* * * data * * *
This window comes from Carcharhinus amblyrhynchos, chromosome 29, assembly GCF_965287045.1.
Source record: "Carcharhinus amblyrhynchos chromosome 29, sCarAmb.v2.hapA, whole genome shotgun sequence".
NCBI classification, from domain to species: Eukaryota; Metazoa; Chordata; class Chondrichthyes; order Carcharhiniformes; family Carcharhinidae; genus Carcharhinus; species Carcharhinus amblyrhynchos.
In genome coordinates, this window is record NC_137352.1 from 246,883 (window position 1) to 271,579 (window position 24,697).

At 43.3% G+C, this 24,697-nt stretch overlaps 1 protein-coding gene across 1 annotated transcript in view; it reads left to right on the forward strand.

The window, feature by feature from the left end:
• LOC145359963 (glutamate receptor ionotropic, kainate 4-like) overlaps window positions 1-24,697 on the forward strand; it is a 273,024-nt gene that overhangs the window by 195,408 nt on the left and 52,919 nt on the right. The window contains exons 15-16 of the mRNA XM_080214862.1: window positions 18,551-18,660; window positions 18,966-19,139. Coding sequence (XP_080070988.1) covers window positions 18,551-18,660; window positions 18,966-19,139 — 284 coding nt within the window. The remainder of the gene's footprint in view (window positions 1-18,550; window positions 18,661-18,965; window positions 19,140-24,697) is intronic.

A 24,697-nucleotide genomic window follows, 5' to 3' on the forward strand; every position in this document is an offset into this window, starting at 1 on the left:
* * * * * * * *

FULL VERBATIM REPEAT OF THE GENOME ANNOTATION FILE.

This window comes from Carcharhinus amblyrhynchos, chromosome 29, assembly GCF_965287045.1.
Source record: "Carcharhinus amblyrhynchos chromosome 29, sCarAmb.v2.hapA, whole genome shotgun sequence".
NCBI classification, from domain to species: Eukaryota; Metazoa; Chordata; class Chondrichthyes; order Carcharhiniformes; family Carcharhinidae; genus Carcharhinus; species Carcharhinus amblyrhynchos.
In genome coordinates, this window is record NC_137352.1 from 246,883 (window position 1) to 271,579 (window position 24,697).

At 43.3% G+C, this 24,697-nt stretch overlaps 1 protein-coding gene across 1 annotated transcript in view; it reads left to right on the forward strand.

The window, feature by feature from the left end:
• LOC145359963 (glutamate receptor ionotropic, kainate 4-like) overlaps window positions 1-24,697 on the forward strand; it is a 273,024-nt gene that overhangs the window by 195,408 nt on the left and 52,919 nt on the right. The window contains exons 15-16 of the mRNA XM_080214862.1: window positions 18,551-18,660; window positions 18,966-19,139. Coding sequence (XP_080070988.1) covers window positions 18,551-18,660; window positions 18,966-19,139 — 284 coding nt within the window. The remainder of the gene's footprint in view (window positions 1-18,550; window positions 18,661-18,965; window positions 19,140-24,697) is intronic.

A 24,697-nucleotide genomic window follows, 5' to 3' on the forward strand; every position in this document is an offset into this window, starting at 1 on the left: